TIME Magazine noted that “George Stevens was known as a perfectionist who started out working as a cameraman, specializing in comedies.” Not until 99 did he move onto dramas and westerns of feature-length. Brogdon, from Variety, commended Stevens’ “tremendous integrity” on the way he gave Shane “class and mass appeal” as a true western instead of the “conventional giddyap.” He said that the film may seem slow because Stevens “never rushes the picture or a scene,” but the violent scenes are still satisfying to mass audiences. In between the violent fistfights and gun-draws, Stevens packs the everyday-life scenes with warmth and emotion from the endearing burial on the hilltop to the July th celebration dances. TIME Magazine compliments how Stevens took “the conventional screenplay and filmed it in entirely unconventional style.” Shane is different than most westerns in that it has “distinctive, richly detailed picture-making that is scarcely ever lavished on the most high-toned movie drama, let alone a western,” says TIME. “The Technicolor camera and sound track has given the flat, old story a real third dimension of believability.” The Grand Tetons of Wyoming frame the plot in which Stevens captures “a tremendous comprehension of the bitterness and passion of the feuds that existed between the new homesteaders and the cattlemen on the open range,” says Crowther from The New York Times. “It contains a disturbing revelation of the savagery that prevailed in the hearts of the old gun-fighters.” He raves of the freshness Stevens added to the conventional storyline by adding the viewpoint of Joey as an “innocent and fascinated observer.”

The only dissenting critique I found of Shane was by Manny Farber from The Nation who said the western was “ridiculously arty and slow as its precise director attempted to give ballad-like stature to the ordinary ingredients of a cowboy story.” Farber could not see into Stevens’ revised viewpoint ofthe classic tale and how his camera techniques enhanced the opposition between the hero and the villain. He half-heartedly compliments the cinematography as he says it “provided an endless number of visual treats through the color photography of Loyal Grigg who dramatized moody stuff.”

All of the critics gave overwhelmingly positive responses to the casting of Shane, except for Farber. They agreed that Alan Ladd gave his character, Shane, depth and dimension. TIME Magazine says Ladd is “the personification of strong silent western heroes. He is larger than life, more heroic than legend.” Brogdon says the “casting is exceptionally good and the male stars have never been better,” especially Van Heflin as Joe Starret who “commands attention with a sensitive performance, as real and earnest as the pioneer spirit he plays.” Starret’s personality is different from the rest of the farmers in that he shows nerve and bravery, but Heflin had to combine his humble integrity with his feeble conscious. Crowther says that the main difference between Stevens’ Shane and the other run-of-the-mill westerns is “the concept and presence of the little boy…that permits a refreshing viewpoint on material that’s not exactly new.” Brandon De Wilde played Joey whose “enthusiasms and naÔve reactions are the solvent of all the drama.” Crowther highly tributes De Wilde as the character who “clinches Shane as a most unusual film.” On the other hand, Farber criticized De Wilde as an over-aged child actor and said Jean Arthur, as Mrs. Starret, gave a nasal delivery that added to the “gimmicky stuff going on in every frame.”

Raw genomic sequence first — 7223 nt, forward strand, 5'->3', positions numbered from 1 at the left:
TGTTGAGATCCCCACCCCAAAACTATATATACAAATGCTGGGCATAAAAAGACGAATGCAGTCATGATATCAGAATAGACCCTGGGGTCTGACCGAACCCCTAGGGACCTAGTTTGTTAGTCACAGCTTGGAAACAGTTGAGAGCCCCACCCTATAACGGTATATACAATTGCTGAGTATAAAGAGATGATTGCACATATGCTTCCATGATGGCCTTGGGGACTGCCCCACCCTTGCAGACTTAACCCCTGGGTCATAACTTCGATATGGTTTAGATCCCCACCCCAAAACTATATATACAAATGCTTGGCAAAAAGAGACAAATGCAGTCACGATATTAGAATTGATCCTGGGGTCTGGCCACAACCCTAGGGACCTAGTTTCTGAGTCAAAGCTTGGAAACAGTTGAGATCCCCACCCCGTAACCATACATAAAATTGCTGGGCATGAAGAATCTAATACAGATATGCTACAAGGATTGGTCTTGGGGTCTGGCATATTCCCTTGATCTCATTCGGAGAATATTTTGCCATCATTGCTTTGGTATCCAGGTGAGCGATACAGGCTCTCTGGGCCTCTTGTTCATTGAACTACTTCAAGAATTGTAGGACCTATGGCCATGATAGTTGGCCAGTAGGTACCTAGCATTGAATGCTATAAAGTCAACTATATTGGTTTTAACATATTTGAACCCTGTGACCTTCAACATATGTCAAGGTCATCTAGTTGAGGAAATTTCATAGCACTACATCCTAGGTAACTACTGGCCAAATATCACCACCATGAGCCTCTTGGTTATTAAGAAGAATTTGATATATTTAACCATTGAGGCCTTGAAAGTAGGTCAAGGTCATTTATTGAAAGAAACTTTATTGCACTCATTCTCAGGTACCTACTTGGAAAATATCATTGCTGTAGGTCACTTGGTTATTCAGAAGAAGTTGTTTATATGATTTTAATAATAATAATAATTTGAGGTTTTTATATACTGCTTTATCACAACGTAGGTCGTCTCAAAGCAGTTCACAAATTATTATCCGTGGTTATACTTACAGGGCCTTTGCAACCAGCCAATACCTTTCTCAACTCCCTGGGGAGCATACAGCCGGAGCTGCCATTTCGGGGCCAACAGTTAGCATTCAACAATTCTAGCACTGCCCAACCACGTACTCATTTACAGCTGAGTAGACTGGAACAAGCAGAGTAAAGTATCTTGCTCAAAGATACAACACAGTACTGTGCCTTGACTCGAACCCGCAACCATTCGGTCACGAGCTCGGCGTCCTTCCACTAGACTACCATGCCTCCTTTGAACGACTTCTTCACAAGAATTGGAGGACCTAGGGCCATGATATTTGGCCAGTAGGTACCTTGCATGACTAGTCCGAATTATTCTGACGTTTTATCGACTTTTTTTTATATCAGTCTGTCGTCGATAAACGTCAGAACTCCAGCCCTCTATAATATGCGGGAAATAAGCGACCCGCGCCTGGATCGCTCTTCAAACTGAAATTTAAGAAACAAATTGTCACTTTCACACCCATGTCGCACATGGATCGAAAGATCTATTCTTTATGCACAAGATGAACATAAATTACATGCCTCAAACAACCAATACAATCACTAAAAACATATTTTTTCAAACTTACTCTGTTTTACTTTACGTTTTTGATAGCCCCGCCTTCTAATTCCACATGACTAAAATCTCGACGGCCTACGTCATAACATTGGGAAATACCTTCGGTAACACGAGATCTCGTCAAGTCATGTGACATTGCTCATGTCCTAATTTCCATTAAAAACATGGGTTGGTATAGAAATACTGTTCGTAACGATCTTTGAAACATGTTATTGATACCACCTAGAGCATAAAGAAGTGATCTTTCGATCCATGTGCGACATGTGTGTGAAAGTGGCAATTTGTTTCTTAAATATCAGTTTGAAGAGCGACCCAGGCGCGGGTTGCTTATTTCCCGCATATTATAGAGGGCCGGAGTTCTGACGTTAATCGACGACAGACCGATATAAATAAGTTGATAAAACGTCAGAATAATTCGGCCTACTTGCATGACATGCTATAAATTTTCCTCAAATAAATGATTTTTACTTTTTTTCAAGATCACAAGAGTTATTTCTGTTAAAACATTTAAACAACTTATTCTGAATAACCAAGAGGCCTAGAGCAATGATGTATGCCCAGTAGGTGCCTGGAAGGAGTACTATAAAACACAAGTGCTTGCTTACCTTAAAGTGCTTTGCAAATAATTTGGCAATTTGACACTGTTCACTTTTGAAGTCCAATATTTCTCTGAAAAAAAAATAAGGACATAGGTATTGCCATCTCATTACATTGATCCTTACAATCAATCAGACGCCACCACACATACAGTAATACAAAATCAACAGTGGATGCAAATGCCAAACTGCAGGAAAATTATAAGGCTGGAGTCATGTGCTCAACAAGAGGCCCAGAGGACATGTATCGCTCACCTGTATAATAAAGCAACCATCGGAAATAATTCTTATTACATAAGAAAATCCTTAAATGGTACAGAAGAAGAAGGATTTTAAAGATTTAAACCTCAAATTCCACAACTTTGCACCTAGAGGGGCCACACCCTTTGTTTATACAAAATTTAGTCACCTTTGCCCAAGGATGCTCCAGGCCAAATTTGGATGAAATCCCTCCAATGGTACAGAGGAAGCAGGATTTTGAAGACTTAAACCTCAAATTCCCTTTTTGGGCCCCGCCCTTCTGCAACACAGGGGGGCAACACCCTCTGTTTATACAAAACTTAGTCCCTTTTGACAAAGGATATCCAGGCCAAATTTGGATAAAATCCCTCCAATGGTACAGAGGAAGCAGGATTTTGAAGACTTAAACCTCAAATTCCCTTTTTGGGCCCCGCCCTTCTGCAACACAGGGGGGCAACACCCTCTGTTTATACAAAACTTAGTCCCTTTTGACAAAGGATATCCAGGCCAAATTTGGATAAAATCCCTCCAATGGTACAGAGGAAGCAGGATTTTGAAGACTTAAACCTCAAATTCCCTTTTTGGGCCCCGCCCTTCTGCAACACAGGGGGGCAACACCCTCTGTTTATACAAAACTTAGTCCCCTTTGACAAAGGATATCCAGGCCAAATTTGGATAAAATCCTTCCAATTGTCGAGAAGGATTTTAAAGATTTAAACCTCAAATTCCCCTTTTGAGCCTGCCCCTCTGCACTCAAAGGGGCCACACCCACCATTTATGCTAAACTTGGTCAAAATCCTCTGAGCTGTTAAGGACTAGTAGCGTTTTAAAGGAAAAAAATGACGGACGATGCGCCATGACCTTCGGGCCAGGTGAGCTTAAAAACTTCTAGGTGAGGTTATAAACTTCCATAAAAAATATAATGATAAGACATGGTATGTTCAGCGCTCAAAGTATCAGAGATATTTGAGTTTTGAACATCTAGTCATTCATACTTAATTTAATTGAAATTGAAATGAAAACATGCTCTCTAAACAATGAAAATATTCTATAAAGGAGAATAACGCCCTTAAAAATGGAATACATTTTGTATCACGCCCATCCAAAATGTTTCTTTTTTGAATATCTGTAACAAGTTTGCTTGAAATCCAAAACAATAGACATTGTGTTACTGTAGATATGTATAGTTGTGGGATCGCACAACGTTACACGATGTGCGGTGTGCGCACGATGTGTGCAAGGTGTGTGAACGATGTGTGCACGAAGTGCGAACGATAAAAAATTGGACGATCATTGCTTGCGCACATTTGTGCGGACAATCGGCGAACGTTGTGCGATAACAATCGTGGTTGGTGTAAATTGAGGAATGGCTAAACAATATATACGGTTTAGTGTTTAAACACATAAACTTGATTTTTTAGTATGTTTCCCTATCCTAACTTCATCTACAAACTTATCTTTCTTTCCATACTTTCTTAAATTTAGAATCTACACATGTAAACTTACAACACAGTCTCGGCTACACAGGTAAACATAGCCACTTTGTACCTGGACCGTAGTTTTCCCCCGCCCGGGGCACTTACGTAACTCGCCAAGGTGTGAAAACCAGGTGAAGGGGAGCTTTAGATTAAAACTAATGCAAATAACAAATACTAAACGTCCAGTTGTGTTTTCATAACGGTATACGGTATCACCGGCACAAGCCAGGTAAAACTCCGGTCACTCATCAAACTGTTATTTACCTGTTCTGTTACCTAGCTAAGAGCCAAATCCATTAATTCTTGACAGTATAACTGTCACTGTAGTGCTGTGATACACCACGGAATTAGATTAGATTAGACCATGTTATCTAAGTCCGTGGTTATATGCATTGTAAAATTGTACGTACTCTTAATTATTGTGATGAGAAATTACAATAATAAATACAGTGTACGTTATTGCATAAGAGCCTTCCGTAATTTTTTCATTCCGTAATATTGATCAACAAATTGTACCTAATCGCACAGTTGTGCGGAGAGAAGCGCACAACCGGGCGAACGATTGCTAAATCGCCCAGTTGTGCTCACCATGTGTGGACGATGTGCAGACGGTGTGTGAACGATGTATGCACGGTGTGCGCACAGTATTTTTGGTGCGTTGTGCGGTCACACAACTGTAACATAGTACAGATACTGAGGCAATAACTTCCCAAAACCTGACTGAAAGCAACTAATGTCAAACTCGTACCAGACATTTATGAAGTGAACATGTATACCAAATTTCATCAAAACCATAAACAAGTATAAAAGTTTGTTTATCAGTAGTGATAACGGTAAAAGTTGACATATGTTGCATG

In 95, Shane was nominated for Best Picture at the Academy Awards and took the prize for Best Cinematography. One can understand the popularity of western films in the 950s because they reinforced the rural American values and the theme of good versus evil in the struggle between capitalism and communism of that time period. Now we are in 008 with modern technology and new struggles to face, yet the western, No Country For Old Men won Best Picture at the Academy Awards. This resurgence of popularity in the western tells us that it’s nostalgic qualities of the American frontier and mythic origins help our citizens escape in times of economic frailty.